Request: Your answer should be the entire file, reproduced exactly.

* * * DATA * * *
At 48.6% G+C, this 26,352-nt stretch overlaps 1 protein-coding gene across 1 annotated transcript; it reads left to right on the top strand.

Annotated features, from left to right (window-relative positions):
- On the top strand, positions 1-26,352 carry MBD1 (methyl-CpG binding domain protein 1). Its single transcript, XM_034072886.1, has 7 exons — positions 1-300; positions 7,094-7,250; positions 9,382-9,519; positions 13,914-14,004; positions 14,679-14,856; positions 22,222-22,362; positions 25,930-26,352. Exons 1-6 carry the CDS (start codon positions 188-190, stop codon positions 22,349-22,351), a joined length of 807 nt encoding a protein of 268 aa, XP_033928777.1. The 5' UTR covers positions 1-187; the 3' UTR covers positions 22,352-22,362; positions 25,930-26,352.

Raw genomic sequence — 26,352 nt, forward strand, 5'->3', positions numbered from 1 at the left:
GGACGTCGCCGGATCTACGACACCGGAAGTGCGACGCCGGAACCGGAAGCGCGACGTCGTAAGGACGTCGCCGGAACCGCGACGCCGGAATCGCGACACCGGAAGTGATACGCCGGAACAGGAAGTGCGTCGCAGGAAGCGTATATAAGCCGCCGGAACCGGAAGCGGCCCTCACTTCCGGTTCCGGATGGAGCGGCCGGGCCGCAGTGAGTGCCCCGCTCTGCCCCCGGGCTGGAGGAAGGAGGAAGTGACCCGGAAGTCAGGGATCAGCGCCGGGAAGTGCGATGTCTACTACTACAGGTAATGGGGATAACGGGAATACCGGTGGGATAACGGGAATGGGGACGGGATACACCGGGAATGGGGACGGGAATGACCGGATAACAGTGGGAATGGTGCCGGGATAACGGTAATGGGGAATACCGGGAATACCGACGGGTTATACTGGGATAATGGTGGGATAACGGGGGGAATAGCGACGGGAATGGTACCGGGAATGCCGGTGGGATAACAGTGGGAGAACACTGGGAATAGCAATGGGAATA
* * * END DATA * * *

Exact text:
At 48.6% G+C, this 26,352-nt stretch overlaps 1 protein-coding gene across 1 annotated transcript; it reads left to right on the top strand.

Annotated features, from left to right (window-relative positions):
- On the top strand, positions 1-26,352 carry MBD1 (methyl-CpG binding domain protein 1). Its single transcript, XM_034072886.1, has 7 exons — positions 1-300; positions 7,094-7,250; positions 9,382-9,519; positions 13,914-14,004; positions 14,679-14,856; positions 22,222-22,362; positions 25,930-26,352. Exons 1-6 carry the CDS (start codon positions 188-190, stop codon positions 22,349-22,351), a joined length of 807 nt encoding a protein of 268 aa, XP_033928777.1. The 5' UTR covers positions 1-187; the 3' UTR covers positions 22,352-22,362; positions 25,930-26,352.

Raw genomic sequence — 26,352 nt, forward strand, 5'->3', positions numbered from 1 at the left:
GGACGTCGCCGGATCTACGACACCGGAAGTGCGACGCCGGAACCGGAAGCGCGACGTCGTAAGGACGTCGCCGGAACCGCGACGCCGGAATCGCGACACCGGAAGTGATACGCCGGAACAGGAAGTGCGTCGCAGGAAGCGTATATAAGCCGCCGGAACCGGAAGCGGCCCTCACTTCCGGTTCCGGATGGAGCGGCCGGGCCGCAGTGAGTGCCCCGCTCTGCCCCCGGGCTGGAGGAAGGAGGAAGTGACCCGGAAGTCAGGGATCAGCGCCGGGAAGTGCGATGTCTACTACTACAGGTAATGGGGATAACGGGAATACCGGTGGGATAACGGGAATGGGGACGGGATACACCGGGAATGGGGACGGGAATGACCGGATAACAGTGGGAATGGTGCCGGGATAACGGTAATGGGGAATACCGGGAATACCGACGGGTTATACTGGGATAATGGTGGGATAACGGGGGGAATAGCGACGGGAATGGTACCGGGAATGCCGGTGGGATAACAGTGGGAGAACACTGGGAATAGCAATGGGAATA